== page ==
iPad sales are on the rise

Cheaper mod­els’ pop­u­lar­ity likely re­spon­si­ble for the first rise in three years

Mac|Life - - START - BY Michelle Fitzsim­mons and Cameron Faulkner

All eyes may be on the new iPhone right now, but iPad just had its best quarter sales-wise in a long time.

It’s not just a tiny uptick, ei­ther: Ap­ple sold 11.4 mil­lion iPads in Q3, the three months end­ing July 1. Un­sur­pris­ingly, CEO Tim Cook called these “very pos­i­tive results” on the com­pany’s earn­ings call.

This fig­ure pales in com­par­i­son to the 41 mil­lion iPhones also sold in the quarter, but it’s a sur­pris­ing 15 per­cent in­crease from the same quarter last year (when 9.9 mil­lion iPads were sold) and a 28 per­cent in­crease from the quarter be­fore (8.9 mil­lion iPads). The iPad also achieved its high­est mar­ket share in over four years, Cook said.

To put an even finer point on it, CNBC noted this is the first time iPad has en­joyed year-on-year sales growth since 2014. In­deed, the tablet mar­ket as a whole con­tin­ues to strug­gle, with a 3.4 per­cent de­cline in sales com­pared to this point last year.

What’s in­ter­est­ing about Ap­ple’s latest iPad results is that while unit sales grew by dou­ble-dig­its, rev­enue from iPad only rose by 2 per­cent year-over-year. Although Ap­ple didn’t break out fig­ures for spe­cific mod­els, this could mean cus­tomers bought more of the cheaper iPads rather than scram­bling to scoop up the newer, pricier Pro mod­els.

Tablets have cre­ated some­what of a prob­lem unto them­selves. Smart­phones like the iPhone usu­ally make ma­jor ad­vance­ments in both de­sign and technology year af­ter year due to the wide (and evolv­ing)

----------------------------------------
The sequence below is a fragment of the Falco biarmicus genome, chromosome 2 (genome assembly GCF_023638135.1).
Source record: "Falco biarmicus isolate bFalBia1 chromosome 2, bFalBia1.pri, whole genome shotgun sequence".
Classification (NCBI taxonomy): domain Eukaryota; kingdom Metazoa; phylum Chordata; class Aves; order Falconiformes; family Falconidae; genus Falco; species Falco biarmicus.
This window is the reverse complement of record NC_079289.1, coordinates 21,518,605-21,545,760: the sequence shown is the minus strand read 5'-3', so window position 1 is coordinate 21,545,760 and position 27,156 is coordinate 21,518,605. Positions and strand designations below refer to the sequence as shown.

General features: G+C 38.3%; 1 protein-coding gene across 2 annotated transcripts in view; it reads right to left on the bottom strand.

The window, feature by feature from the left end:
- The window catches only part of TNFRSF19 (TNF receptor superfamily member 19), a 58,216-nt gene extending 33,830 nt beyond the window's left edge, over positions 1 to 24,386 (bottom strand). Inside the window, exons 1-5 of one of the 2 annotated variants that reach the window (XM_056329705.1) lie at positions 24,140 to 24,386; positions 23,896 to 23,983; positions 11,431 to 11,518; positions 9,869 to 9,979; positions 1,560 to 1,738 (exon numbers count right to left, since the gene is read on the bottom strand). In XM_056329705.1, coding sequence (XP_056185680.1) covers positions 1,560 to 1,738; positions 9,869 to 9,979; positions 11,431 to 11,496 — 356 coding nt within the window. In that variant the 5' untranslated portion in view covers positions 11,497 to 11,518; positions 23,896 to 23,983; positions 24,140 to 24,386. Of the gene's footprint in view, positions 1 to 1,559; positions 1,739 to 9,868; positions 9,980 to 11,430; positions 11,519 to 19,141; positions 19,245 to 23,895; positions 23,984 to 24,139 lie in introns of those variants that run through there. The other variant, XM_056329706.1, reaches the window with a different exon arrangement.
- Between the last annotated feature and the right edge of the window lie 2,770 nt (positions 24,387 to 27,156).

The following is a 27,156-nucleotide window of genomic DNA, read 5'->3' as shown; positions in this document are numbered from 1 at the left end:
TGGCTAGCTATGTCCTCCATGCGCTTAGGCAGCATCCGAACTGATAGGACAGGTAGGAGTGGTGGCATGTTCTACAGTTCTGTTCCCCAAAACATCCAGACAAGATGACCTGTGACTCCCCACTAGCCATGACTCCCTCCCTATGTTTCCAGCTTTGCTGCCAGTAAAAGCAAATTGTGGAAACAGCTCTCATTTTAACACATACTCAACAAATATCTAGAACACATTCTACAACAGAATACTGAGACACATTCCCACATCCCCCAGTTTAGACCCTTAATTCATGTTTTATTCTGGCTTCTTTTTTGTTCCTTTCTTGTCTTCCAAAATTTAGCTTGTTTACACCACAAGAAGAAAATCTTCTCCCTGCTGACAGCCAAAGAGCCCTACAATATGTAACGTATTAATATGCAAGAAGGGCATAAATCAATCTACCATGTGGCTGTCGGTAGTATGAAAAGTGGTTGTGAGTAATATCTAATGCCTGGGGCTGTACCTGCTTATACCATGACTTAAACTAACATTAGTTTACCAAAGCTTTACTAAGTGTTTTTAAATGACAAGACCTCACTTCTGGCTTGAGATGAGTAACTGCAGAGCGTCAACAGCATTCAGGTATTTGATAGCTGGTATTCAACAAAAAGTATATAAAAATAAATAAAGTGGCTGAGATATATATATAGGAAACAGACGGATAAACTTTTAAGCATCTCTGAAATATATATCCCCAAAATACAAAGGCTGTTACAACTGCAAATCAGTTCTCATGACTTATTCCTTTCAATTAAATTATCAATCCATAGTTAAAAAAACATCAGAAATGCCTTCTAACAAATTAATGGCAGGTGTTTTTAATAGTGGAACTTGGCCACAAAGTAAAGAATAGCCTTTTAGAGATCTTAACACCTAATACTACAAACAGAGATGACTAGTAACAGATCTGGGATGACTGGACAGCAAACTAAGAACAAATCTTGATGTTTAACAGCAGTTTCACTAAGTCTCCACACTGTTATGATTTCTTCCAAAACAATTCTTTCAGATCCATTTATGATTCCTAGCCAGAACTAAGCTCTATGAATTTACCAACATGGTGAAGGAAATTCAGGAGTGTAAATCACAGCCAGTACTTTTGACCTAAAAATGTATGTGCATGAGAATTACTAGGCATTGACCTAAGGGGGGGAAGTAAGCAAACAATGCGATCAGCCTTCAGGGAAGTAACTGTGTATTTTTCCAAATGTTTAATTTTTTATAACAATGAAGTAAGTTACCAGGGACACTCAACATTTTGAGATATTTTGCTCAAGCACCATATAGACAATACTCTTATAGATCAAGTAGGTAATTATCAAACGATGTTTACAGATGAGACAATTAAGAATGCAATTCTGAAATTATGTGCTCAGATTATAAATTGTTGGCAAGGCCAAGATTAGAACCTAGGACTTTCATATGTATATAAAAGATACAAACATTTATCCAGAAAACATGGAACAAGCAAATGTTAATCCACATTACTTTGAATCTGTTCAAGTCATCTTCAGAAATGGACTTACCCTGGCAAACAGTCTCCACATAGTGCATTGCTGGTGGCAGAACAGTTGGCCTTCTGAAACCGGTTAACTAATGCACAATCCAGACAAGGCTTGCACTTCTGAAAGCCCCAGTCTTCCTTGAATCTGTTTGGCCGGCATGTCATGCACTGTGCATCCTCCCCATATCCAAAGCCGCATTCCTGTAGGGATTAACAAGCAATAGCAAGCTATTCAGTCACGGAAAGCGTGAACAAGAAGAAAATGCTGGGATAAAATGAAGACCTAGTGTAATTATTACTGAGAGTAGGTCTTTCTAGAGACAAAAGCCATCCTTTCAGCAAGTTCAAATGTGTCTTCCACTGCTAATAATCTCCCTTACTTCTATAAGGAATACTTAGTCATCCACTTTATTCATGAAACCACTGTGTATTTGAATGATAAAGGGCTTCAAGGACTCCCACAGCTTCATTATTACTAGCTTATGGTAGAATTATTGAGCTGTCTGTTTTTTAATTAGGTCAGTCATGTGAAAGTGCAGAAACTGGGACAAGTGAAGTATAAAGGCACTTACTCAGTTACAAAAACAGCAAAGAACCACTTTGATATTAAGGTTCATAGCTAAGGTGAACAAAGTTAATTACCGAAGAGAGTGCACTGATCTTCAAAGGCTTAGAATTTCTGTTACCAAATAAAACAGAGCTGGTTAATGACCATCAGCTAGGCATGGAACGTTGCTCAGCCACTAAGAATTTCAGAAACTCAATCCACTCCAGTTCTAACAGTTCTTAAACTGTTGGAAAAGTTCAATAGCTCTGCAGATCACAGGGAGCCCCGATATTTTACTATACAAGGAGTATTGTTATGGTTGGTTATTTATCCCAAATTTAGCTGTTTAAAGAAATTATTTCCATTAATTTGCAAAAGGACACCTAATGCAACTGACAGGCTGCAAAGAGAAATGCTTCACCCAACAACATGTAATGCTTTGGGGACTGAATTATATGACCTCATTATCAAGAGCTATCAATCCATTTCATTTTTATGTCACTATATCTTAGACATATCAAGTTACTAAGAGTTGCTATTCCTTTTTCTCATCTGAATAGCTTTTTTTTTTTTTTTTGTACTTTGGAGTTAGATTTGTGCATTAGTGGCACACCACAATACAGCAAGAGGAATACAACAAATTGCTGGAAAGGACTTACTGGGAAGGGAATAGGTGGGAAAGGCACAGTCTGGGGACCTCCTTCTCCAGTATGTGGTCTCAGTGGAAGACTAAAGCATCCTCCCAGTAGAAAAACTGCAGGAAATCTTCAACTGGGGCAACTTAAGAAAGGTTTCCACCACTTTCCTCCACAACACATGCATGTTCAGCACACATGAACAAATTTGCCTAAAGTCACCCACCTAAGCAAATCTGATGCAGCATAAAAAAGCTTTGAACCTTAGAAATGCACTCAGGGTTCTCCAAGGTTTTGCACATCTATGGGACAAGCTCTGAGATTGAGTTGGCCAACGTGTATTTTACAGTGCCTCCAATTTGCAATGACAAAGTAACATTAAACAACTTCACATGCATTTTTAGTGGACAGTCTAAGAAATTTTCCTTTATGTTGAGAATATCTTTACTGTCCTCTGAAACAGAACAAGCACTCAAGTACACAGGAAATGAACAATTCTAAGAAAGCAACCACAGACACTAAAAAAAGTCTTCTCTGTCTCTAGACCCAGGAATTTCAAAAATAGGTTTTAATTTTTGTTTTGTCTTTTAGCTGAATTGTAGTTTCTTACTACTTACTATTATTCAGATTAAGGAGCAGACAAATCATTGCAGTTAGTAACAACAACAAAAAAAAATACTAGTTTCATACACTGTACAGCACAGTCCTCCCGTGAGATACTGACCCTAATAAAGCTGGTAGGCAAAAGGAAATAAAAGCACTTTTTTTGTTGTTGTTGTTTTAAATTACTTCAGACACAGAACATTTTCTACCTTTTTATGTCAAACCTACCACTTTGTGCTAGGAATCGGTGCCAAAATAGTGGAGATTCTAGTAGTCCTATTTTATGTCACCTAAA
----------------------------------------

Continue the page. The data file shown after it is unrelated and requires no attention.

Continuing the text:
range of use-cases they cover, and so new mod­els tend to at­tract pre­vi­ous buyers.

Tablets, mean­while, evolve more slowly by com­par­i­son, and are seen more as an entertainment and pro­duc­tiv­ity de­vice. This dis­tinc­tion in buy­ing habits fur­ther widened with the rise in pop­u­lar­ity of 2-in-1 com­put­ers, many of which de­tach into tablets of their own.

May of this year, how­ever, saw the re­lease of the new 9.7-inch iPad. Com­plete with most of the stand­out ca­pa­bil­i­ties seen in the iPhone 7, the new iPad sur­prised many with its low price point of $329 – around $130 cheaper than its pre­de­ces­sor.

The re­cent up­swing in tablet sales is thus likely due to some­thing that had to hap­pen even­tu­ally: prices get­ting lower. 2-in-1s forced the hands of tablet mak­ers to do some­thing they didn’t want to do, but now, fi­nally, Ap­ple and oth­ers are be­gin­ning to re­spond with more af­ford­able hard­ware.

Don’t dis­count the iPad just yet…

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